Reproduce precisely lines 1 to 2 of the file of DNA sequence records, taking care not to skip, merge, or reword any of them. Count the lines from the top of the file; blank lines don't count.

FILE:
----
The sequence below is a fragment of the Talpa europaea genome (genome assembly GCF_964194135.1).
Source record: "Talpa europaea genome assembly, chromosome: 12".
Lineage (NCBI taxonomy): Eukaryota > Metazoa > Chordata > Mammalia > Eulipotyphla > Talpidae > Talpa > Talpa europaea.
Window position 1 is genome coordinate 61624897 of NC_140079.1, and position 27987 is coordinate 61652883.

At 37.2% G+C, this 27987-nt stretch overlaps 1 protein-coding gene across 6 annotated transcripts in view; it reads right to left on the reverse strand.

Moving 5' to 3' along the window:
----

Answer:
The sequence below is a fragment of the Talpa europaea genome (genome assembly GCF_964194135.1).
Source record: "Talpa europaea genome assembly, chromosome: 12".